Hear the bright lead guitar tone at around 1:16

Reimagining a single sample in “What Are We Waiting For?”

Out of his more recent releases, “What Are We Waiting For?” is another track with an interesting sound design story. “All the drum sounds and many of the synth layers were created using a single synthesized audio clip,” Wave Racer reveals. “I challenged myself to create a full composition using only one sound, and I designed that sound to be particularly non-musical or palatable to force me to be more creative with how I used it. I ended up manipulating, stretching, re-pitching, and distorting the audio clip, transforming it to my will. That’s one of the excellent things about using digital audio processing—it lets you go wild with sound manipulation really easily and quickly. It was so fun just completely annihilating the audio and turning it into completely new iterations of itself. It also helped me create unique and strange textures which I would’ve never found otherwise.”

It’s hard to believe that the kick, snare, bass, synth pads, and more were crafted from just one audio clip

3. Know when to hit the mute button

Wave Racer’s music is colored by a lot of small ‘ear candy’ elements that constantly weave in and out of his tracks. While it would seem tempting to throw these in wherever possible, he tells us that balance is key. “I think compositionally, it can be a challenge to keep these small details from overwhelming the song and becoming distracting,” he says. “So, I’ve had to develop the skill of knowing when to restrain myself and remove elements. A lot of times, I’ll try things and have them in there for a long time, only to then remove them entirely when I finish the song. As a song comes together and becomes more complete, there’s often less room for those kinds of flashy ear candy elements. So, even if I really like a sound that I’ve made, I have to sometimes make the decision to remove it for the greater good of the song.”

If Wave Racer needs to cut a sound to best serve the track, he explains that he often saves it as a sample for later use. “The process of creating samples is something I do during my everyday sessions, regardless of whether I’m making a sample pack or not,” he tells us. “In recent years, I’ve found that committing my sound experiments down into audio files to be used as samples in my own songs has been really effective and fun—making my Splice sample pack was really just a formalized extension of that process. Many of the samples in the pack are taken from existing songs of mine, previous production sessions, and even some upcoming music that hasn’t been released yet. So, some of the sounds are literally a direct injection from my productions.”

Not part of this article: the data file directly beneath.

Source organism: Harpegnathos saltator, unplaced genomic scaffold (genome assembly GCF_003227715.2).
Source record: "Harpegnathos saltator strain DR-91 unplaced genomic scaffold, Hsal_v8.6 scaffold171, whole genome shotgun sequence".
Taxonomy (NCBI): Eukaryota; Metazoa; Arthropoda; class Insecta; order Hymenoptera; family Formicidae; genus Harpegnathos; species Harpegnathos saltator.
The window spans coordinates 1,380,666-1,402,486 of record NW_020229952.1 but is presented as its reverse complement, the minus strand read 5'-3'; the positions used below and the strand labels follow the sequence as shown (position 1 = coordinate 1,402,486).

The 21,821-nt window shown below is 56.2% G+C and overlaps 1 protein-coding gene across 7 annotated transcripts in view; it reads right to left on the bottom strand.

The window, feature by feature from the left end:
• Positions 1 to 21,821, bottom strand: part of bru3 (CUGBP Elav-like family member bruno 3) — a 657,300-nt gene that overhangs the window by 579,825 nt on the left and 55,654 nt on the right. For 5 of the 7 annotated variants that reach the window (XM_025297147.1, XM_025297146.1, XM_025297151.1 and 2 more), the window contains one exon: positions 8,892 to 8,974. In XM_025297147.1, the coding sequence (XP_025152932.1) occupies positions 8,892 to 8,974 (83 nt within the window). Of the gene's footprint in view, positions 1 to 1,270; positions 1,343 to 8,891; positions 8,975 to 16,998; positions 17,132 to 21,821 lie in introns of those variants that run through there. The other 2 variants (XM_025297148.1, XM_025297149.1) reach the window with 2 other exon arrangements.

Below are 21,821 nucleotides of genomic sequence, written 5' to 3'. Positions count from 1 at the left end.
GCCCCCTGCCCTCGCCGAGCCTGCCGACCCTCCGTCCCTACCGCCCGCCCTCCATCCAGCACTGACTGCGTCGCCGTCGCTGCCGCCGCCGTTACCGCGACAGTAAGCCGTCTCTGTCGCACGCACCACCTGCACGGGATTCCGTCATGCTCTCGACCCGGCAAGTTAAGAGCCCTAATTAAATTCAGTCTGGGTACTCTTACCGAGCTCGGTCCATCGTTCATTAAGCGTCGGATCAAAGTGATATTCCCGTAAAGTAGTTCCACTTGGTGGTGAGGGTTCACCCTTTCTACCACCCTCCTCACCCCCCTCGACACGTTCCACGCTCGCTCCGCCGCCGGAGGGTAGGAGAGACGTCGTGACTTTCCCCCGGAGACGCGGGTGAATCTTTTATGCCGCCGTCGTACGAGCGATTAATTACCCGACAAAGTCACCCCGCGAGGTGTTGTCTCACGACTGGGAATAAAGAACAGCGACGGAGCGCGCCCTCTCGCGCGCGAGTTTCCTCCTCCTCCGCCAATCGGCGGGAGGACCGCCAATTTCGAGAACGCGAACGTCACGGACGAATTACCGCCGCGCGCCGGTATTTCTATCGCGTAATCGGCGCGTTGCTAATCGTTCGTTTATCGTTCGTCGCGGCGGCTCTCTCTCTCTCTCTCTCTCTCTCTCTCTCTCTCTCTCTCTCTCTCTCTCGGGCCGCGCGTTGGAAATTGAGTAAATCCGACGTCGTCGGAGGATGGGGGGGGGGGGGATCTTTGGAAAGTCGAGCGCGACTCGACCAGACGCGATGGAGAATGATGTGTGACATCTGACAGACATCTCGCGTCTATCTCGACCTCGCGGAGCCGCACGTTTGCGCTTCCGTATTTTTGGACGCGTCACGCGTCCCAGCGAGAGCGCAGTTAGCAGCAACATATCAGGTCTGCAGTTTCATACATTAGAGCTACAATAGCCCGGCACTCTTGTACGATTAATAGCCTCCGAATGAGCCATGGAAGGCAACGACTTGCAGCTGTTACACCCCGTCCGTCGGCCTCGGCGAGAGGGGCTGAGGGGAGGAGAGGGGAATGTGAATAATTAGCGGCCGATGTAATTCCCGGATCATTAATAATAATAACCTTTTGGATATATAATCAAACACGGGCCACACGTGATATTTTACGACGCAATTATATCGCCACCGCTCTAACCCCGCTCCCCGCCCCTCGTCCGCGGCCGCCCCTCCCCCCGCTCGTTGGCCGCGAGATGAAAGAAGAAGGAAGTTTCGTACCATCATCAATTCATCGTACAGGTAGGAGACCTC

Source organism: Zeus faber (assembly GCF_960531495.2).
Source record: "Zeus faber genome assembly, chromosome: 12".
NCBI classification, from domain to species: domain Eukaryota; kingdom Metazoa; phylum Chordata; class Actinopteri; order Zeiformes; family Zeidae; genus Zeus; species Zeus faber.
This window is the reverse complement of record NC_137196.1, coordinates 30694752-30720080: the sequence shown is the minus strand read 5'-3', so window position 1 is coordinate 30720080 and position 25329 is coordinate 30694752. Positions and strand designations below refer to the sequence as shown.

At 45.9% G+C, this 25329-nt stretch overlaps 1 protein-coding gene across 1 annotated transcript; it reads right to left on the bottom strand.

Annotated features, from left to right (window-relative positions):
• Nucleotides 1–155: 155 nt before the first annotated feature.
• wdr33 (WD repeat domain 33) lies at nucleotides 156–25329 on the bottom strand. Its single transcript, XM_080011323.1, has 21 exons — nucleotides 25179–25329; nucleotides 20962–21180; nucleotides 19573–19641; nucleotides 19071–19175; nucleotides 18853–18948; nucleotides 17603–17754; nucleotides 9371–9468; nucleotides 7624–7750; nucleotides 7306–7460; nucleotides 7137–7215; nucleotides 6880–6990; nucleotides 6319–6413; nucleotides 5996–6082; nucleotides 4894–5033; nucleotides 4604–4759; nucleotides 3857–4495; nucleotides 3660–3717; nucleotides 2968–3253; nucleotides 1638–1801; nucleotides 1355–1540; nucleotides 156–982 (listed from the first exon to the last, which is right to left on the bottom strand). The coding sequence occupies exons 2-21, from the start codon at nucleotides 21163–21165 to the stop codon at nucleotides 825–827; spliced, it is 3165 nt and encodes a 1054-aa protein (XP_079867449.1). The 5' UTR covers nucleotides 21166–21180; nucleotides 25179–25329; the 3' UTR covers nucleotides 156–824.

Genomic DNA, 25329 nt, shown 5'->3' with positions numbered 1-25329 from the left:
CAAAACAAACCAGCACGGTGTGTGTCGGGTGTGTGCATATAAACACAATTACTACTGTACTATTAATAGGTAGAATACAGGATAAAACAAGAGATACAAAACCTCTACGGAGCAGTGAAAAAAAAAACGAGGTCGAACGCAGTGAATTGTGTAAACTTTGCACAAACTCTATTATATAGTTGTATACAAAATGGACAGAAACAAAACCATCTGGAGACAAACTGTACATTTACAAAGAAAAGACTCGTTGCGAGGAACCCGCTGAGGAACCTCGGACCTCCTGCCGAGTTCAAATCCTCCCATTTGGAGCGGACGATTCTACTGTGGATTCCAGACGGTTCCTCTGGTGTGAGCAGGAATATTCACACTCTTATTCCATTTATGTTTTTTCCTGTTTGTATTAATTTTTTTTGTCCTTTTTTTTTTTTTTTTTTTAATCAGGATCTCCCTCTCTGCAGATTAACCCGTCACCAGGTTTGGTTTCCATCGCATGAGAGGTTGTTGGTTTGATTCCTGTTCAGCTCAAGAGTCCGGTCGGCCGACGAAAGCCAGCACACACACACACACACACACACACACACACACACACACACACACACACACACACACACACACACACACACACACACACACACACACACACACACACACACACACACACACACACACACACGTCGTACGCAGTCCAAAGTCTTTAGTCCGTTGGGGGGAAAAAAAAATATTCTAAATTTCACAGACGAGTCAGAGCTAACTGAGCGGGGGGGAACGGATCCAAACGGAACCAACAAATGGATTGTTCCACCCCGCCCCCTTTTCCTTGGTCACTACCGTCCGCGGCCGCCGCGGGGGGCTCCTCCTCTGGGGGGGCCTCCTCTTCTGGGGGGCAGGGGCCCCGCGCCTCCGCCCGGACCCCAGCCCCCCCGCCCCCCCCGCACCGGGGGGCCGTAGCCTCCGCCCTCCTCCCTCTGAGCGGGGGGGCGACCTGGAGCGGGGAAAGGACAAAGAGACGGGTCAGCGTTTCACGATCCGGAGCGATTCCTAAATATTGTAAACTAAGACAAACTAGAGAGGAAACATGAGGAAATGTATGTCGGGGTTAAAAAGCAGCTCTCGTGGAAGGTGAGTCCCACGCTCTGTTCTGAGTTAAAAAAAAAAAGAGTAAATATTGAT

4. Always remain a student

Above all, Wave Racer tells us about the importance of enjoying the journey and continually learning along the way, no matter what stage you’re at as a producer. “Patience and perspective are such important things,” he reflects. “I sometimes get the sense that people wish to achieve success really rapidly and without any hurdles. I used to naively want this as well—however, unfortunately it’s just not realistic. It will usually take a very long time for people to start taking you seriously, and for good reason I think.”

“I like to remember that even the best of the best are still learning each and every day,” he says. “I’ve found that the most rewarding aspect of producing music has been learning and implementing the things I learn, and leaning into the joy of discovery—unpacking all the various things that there are to be gained from committing time and energy to a specific set of skills. I think if you ever lose that enthusiasm to learn and develop new skills, that’s when your trajectory for success dies down. It’s all about learning, despite how frustrating and tedious that can sometimes be.”

What lesson from Wave Racer resonated with you most? Do you have any tips on sound design and creativity of your own? Let us know in the comments below.

Incorporate Wave Racer’s sounds into your own productions:

September 16, 2021

Harrison Shimazu

Harrison Shimazu is a composer, content strategist, and writer who’s passionate about democratizing music creation and education. He leads the Splice blog and produces vocaloid music as Namaboku.